Other Editions of This Title:
When Hal's family makes the heart-wrenching decision to leave Charley, their comatose daughter, behind in a hospital ward while they spend the summer on the west coast of England, Hal finds it harder than ever to shake his sister's presence. What power is letting him share her memories? And will they reveal the deep, dark truth behind her tragic "accident"? Set at a beach where growing up goes wrong, WAVES is a coming-of-age story about first love and first loss; about a family drowning in sorrow, and the remarkable son who is struggling against the tide to save them.
Praise For Waves…
Dogar will make more than a glancing impression on teens with this elaborately structured debut, encompassing grief, suspense, romance, and emotional bonds so intense they slip past the usual boundaries of consciousness. At the novel's center are the unknown events that left 15-year-old Charley washed up on a Cornwall beach, comatose. The following summer, her bereft family returns to the same seaside community, where younger brother Hal begins, inexplicably, to channel his hospitalized sister's memories, connecting her injury to the brother of the girl he loves. The fragmented narrative leaps chaotically among Charley's, Hal's, and their telepathically fused perspectives, and not every reader will buy the supernatural elements. But teens who don't balk at nonlinear narratives will sink into Dogar's lyrical, free-associative writing, as expressive about tender romantic moments (such as the sharing of breath, sweet and close and tangling”) as it is about the burden of loss, like being stuck in a half-life, like some nuclear dump, with millions of years to go before the poison burns itself away.” Jennifer Mattson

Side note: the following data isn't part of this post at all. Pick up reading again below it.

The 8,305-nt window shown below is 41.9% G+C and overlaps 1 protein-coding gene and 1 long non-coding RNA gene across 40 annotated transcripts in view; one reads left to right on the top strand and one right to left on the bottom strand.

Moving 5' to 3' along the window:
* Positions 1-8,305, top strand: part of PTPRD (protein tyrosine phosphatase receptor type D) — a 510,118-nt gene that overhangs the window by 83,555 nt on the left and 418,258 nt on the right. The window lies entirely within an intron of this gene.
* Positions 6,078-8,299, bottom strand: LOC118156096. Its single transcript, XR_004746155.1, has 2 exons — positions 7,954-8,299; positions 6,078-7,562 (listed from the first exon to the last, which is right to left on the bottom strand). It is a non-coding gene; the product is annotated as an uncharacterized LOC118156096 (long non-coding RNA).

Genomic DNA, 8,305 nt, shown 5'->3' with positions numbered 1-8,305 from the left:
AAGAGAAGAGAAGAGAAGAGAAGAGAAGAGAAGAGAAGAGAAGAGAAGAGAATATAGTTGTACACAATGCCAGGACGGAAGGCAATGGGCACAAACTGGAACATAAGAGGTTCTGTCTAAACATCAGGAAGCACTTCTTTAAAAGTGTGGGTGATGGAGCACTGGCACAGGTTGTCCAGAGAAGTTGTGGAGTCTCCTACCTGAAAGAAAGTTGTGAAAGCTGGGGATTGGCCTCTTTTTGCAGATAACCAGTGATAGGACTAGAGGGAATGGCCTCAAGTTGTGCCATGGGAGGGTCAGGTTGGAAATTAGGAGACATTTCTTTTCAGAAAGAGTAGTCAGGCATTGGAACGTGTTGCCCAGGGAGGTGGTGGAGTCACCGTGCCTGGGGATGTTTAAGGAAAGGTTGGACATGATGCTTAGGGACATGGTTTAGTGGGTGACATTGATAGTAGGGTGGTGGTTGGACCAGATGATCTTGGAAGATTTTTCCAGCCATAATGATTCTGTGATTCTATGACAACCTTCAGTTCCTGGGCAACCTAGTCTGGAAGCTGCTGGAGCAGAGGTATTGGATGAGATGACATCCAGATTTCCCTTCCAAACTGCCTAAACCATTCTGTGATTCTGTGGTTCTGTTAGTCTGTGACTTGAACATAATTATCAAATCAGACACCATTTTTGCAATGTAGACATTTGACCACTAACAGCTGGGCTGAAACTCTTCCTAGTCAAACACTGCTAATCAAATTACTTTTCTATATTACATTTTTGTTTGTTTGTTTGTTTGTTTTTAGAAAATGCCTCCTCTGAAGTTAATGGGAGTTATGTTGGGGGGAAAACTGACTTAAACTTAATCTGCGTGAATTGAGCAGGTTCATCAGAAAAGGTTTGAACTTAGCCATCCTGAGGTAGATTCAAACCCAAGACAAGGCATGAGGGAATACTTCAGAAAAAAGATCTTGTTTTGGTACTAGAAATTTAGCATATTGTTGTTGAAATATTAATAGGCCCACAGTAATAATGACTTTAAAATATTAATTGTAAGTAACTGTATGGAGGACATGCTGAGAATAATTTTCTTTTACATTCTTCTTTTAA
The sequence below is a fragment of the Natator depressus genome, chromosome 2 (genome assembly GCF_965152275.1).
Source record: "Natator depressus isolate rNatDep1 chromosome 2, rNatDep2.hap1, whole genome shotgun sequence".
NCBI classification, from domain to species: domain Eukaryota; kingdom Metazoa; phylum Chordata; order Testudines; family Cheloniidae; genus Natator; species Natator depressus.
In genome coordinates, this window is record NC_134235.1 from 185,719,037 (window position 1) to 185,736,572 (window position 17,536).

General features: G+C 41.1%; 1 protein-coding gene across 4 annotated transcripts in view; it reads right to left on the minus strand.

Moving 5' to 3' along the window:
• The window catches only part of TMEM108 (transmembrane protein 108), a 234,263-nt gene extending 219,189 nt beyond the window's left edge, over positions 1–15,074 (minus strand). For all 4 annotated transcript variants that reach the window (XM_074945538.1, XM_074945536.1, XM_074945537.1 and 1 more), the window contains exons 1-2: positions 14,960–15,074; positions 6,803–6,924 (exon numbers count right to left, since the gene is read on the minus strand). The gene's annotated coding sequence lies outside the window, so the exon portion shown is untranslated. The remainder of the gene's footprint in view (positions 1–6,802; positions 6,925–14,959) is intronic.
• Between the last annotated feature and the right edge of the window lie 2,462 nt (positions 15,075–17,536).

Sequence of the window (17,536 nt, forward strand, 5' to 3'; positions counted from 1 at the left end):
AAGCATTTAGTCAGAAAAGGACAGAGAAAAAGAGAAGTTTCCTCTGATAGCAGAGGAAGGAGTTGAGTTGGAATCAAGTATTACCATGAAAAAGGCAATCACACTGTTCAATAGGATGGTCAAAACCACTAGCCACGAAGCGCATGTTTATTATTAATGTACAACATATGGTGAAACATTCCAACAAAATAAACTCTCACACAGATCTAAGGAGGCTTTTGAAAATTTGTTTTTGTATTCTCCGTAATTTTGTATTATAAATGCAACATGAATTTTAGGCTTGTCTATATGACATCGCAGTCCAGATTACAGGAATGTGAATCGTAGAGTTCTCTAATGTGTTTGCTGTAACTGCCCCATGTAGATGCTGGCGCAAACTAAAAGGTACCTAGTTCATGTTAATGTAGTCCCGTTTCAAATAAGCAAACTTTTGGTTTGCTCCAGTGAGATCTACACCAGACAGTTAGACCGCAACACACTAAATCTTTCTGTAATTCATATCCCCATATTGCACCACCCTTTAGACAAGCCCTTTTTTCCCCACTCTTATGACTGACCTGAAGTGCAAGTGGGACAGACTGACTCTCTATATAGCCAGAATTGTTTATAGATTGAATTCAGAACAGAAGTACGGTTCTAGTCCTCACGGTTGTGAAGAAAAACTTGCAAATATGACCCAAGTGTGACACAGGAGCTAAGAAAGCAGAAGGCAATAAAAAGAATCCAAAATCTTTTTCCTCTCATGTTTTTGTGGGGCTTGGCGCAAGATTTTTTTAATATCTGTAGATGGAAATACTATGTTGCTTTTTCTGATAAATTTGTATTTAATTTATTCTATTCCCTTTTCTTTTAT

Chicken House, 9780439871808, 325pp.
Publication Date: April 1, 2007
About the Author
Sharon's first book with Scholastic's Chicken House, Waves, will be released in 2007. About how the story was birthed, Sharon comments, "I had 'the moment.' That moment when a character just arrives in your mind and begs to be written--whether you want to do it or not. I remember it was lunchtime, and I was fed up and angry because everything I tried to write felt dull and dead. I walked into the sitting room and had a thought: I was by the sea. And in that moment I saw a boy with his back to me, he was in the kitchen of a beach house, looking at something on the wall. Looking at it with utter intensity and absorption. I knew straight away his name was Hal. I walked back into my own kitchen and wrote the prologue, immediately and completely, exactly as it remains now in the final manuscript. And then I had to write the story to go with it!"
For the future Sharon plans to be an involved and active mother and eventually grandmother, see spring turn into summer every year, and of course, continue writing. She presently resides in England with her husband and three children.